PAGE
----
Following the success of Team Japan at the World Baseball Classic, manager Hideki Kuriyama has been making multiple TV appearances in recent weeks, one of them including the documentary sports show GET SPORTS. In the interview, Kuriyama revealed behind-the-scenes stories of Team Japan and their biggest star, Shohei Ohtani.
Ohtani’s tournament MVP campaign showed Kuriyama and baseball fans around the world a new side of Ohtani.
The Origin of Kuriyama and Ohtani’s Relationship
Ohtani and Kuriyama’s relationship dates back to before Ohtani entered the pros in Japan. “Since the first time I ever saw him in high school, I thought it was out of the question to have him choose between pitching or hitting,” said Kuriyama, in a 2021 interview.
At the time, Ohtani faced pressure to choose to be a pitcher or a field player and also wanted to go to the big leagues straight out of high school.
Kuriyama, then manager of the Nippon Ham Fighters, was at the heart of negotiations to convince Ohtani to sign with the team after drafting him in 2012. Kuriyama and the Fighters made the unprecedented pitch to Ohtani to provide him with the resources and opportunities to make the two-way play work.
They were a successful pairing, with Ohtani earning individual accolades and breaking barriers in two-way play and the Fighters winning the Pacific League pennant and the Japan Series in 2016.
The Quarterfinal vs. Italy
Japan cruised to a 9-3 win against Italy in the WBC Quarterfinal, buoyed by Ohtani’s solid start on the mound. The game against Italy was filled with moments of surprise for Kuriyama.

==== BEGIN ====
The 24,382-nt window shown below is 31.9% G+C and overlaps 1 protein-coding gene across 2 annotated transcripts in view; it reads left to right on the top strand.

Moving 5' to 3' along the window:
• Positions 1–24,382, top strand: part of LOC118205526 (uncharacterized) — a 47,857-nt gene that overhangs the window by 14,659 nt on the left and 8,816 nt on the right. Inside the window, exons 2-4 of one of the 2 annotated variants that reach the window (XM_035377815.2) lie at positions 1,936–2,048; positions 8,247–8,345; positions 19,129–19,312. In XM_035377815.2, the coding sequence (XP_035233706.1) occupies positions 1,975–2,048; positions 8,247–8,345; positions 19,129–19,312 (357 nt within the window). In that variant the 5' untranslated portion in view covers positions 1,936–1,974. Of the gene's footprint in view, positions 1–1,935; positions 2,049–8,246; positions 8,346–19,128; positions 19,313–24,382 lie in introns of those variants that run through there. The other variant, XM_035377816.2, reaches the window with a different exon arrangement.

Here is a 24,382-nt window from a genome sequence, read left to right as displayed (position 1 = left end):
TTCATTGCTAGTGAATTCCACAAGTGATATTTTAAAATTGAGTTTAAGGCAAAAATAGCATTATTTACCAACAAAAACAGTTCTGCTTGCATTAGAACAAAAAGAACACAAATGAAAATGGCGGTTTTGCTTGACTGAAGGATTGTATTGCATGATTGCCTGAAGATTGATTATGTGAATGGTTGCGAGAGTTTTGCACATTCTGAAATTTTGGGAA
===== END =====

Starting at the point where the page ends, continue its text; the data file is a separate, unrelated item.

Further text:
The first came in the 3rd inning, where with one out and a runner at first, Ohtani laid down a bunt and got on base. The bunt sparked the scuffling Japan offense and led to a 4-run inning.
The unexpected move stunned the sold-out Tokyo Dome crowd and Kuriyama, who did not signal for Ohtani to bunt.
“Well, it was typical of Shohei to do something so unexpected like that. But my honest reaction was what the hell was that bunt?” Kuriyama jokingly said. “It was terrible! He couldn’t have laid down a better bunt?”
On the pitching side, Ohtani came out in the middle of the 5th inning after giving up a 2-run double. Kuriyama is known for not going to the mound when making a pitching change, but this game was different. Pitching Coach Masato Yoshii urged Kuriyama to go up on the mound for the change.
“It was my first time going up to the mound to take him [Ohtani] off,” Kuriyama said.
What truly shocked Kuriyama was that Ohtani apologized as he walked off the mound. “It was a moment of honesty from him. Those words hit heavy. It was the first time I ever heard an apology from him during a game . . . He’s always been the type to focus on what’s next and focus on what he can do to solve the issue before making an apology.’”
The Semifinal vs. Mexico
The WBC semifinal was arguably the most dramatic game of the tournament, with Japan coming back to win in the ninth inning 6-5 on a 2-run walk-off double from Munetaka Murakami.